WHAT does cooking do that changes the “harmful” issue around these vegetables? please answer.
    Does this mean that all of the Asian people who consume lots of KimChi, and the Europeans who consume lots of Sauerkraut therefore have thyroid problems???. This may not be valid.
    I love sea vegetables, they can be used in soups, stews, cooked grains or vegetables. I also add them to my KimChi.
    namaste’, rachel

  13. CJ says:

    Like Jenn on comment #3, I would like more information for people who have had their thyroid irradiated or have what is considered to be a ‘dead thyroid’. Should they follow the same protocols and where can I go to find out more?

  14. Staciejung says:

    Oops W/O typos, please use this.

    Hi Kevin,
    I really feel the need to clarify something here. I have been hypothyroid for 15 years. I have an autoimmune condition that caused my body to destroy my thyroid. That is, I have no thyroid at all. None, zero, zip. I take a teeny wheeny synthetic thyroxin pill daily and I’m very healthy. I even had a very healthy pregnancy (twins!) during that time while being carefully monitored by my endocrinologist.
    I had heard about soy and cruciferous vegetables interfering with my thyroxin and I asked the doctor about it. Apparently it only interferes if it is eaten at the same time as the thyroxin. If I take the thyroxin, wait an hour to absorb it all, and then I can eat anything I want. Once the thyroxin is in my blood and adhering to my hemoglobin, these foods have no affect at all. They only inactivate the free form while it’s in my stomach. Iron and calcium also interfere with the absorption and effectiveness of the oral thyroxin if taken at the same time. This is why I have to wait 2 to 3 hours after eating to take it, and wait 1 hour after taking it to eat again.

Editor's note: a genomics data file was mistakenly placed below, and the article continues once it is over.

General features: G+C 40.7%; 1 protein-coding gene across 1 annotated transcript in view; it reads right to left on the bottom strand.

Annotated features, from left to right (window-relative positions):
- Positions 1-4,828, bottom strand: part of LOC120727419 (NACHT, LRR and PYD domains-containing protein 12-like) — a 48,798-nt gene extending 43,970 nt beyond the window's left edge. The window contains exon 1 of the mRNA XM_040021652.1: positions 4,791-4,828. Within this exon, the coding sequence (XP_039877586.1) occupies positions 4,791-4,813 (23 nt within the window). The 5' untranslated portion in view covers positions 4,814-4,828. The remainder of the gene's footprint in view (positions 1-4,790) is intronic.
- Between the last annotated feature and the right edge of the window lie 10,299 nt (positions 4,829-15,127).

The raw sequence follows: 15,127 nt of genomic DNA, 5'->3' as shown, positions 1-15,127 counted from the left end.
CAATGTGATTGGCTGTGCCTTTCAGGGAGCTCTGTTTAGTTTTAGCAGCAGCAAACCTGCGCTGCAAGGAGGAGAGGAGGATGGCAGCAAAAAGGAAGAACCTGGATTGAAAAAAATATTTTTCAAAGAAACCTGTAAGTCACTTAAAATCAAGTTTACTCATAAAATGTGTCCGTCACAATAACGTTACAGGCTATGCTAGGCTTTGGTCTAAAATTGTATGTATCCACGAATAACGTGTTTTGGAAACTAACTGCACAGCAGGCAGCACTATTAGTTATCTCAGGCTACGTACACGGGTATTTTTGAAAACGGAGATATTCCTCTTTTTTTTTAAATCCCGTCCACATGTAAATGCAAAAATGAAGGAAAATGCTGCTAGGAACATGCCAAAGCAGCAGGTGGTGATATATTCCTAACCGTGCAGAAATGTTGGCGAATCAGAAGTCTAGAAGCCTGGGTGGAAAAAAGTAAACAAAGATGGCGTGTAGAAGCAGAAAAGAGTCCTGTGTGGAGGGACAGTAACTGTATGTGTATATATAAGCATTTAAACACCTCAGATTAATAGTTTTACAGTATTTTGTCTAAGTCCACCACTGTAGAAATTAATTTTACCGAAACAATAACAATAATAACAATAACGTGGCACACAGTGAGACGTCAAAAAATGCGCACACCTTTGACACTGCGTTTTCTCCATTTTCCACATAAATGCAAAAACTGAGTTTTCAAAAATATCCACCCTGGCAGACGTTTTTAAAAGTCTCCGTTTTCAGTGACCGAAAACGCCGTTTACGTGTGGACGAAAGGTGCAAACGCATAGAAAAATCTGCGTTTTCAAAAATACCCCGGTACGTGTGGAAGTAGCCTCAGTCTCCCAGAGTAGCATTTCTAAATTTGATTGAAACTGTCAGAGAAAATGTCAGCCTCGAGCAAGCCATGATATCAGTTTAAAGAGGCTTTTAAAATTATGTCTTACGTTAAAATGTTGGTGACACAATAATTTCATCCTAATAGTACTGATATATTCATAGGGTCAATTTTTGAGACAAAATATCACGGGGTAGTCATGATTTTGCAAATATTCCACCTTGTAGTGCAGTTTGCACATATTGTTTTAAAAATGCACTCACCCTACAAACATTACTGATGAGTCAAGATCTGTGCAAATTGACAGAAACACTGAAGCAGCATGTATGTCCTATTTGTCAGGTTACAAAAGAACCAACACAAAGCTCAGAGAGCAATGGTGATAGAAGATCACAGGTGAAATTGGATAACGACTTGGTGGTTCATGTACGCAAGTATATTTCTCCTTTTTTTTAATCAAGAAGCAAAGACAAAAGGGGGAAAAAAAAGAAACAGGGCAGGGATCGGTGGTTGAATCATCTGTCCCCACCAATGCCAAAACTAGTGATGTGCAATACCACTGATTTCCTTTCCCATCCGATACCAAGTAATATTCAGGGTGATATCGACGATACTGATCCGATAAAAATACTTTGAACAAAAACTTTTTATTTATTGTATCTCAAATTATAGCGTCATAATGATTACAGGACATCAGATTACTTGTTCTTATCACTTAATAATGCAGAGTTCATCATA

I thought in the interest of truth you’d like to know this so that people are not misled. Also want to add that people who are not hypothyroid normally make what ever they need themselves and will make up for any thyroxin that is used up or inactivated immediately themselves. If they do not, they need to get blood tested by an endocrinologist to determine if they need additional thyroxin.
    Have a good one,

  15. Sharon says:

    I’ve had an underactive thyroid for years and struggled with my weight. Last year I added in salmon oil (wow what a difference in my skin!), then salmon and a few months ago started using Siberian Chaga (click my name if you want to know more about that) and now my weight is not only stable but I’ve lost a few pounds and so has my daughter who also has a slow thyroid.

    I think all coconut products are beneficial, not just the oil. The oil can be rubbed on the thyroid as well. Use it on your skin too.

    I get itchy from raw cruciferous veggies. I’ve often thought they were not meant to be consumed raw.

    Some essential oils can also help balance the thyroid.

    As Sandy stated fish and seaweed may contain mercury so proceed with caution and check your sources well. I’ve found the benefits of the protein to outweigh the negatives but for someone with an overload (mercury collects in the thyroid), it could make the problem worse.

  16. Sharon says:

    Kim Chi and sauerkraut have the outer cell walls broken down. The result is similar to cooking but of course it is enzymatically alive so much healthier than cooked. Cruciferous sprouts are also okay as far as I know.